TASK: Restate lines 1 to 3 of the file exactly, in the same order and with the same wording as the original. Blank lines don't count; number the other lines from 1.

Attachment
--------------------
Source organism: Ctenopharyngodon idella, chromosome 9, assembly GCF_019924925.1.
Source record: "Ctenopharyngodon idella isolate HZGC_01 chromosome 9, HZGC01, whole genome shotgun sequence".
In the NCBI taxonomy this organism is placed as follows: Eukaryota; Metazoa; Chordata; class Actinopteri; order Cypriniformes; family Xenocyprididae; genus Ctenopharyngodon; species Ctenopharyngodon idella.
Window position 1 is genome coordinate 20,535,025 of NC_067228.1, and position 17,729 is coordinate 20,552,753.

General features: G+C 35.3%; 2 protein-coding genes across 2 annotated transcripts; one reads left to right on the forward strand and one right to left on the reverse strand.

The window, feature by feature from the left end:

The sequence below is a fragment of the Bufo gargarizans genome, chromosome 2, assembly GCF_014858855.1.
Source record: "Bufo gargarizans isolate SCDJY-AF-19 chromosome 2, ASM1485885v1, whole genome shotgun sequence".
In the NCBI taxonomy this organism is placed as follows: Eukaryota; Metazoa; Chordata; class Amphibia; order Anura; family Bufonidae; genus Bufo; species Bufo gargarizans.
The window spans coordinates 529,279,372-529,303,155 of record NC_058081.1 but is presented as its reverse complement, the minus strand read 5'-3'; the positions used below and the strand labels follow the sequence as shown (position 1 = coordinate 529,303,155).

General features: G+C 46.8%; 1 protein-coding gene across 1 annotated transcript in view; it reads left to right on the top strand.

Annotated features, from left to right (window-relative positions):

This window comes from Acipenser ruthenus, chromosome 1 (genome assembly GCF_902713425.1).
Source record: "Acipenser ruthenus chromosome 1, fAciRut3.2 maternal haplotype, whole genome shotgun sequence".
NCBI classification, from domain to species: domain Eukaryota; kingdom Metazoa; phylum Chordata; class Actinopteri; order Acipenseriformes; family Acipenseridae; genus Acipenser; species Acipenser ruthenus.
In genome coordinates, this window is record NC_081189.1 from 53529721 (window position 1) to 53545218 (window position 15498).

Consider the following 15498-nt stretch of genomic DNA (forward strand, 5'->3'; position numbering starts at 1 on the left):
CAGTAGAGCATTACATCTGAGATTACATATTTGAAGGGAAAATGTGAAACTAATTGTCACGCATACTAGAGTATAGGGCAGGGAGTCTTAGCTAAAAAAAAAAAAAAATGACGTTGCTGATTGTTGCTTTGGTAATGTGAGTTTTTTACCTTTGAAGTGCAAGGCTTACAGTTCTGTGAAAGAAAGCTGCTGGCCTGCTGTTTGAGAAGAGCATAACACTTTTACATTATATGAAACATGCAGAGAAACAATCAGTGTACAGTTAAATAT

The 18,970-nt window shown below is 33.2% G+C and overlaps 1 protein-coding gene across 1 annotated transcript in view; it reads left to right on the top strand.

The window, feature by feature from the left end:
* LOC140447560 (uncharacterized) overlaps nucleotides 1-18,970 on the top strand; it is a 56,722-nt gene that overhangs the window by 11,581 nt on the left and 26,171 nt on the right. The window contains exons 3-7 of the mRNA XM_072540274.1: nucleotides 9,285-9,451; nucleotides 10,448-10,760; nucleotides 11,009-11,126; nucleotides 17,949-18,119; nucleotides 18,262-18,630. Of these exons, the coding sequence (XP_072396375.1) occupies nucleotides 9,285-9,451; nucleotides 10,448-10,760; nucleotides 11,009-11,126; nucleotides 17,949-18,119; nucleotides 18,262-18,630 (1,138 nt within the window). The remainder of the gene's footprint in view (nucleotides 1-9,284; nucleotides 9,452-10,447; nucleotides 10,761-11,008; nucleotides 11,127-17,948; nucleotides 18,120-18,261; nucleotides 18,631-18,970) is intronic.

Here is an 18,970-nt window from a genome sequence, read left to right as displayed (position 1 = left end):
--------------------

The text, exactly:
Source organism: Ctenopharyngodon idella, chromosome 9, assembly GCF_019924925.1.
Source record: "Ctenopharyngodon idella isolate HZGC_01 chromosome 9, HZGC01, whole genome shotgun sequence".
In the NCBI taxonomy this organism is placed as follows: Eukaryota; Metazoa; Chordata; class Actinopteri; order Cypriniformes; family Xenocyprididae; genus Ctenopharyngodon; species Ctenopharyngodon idella.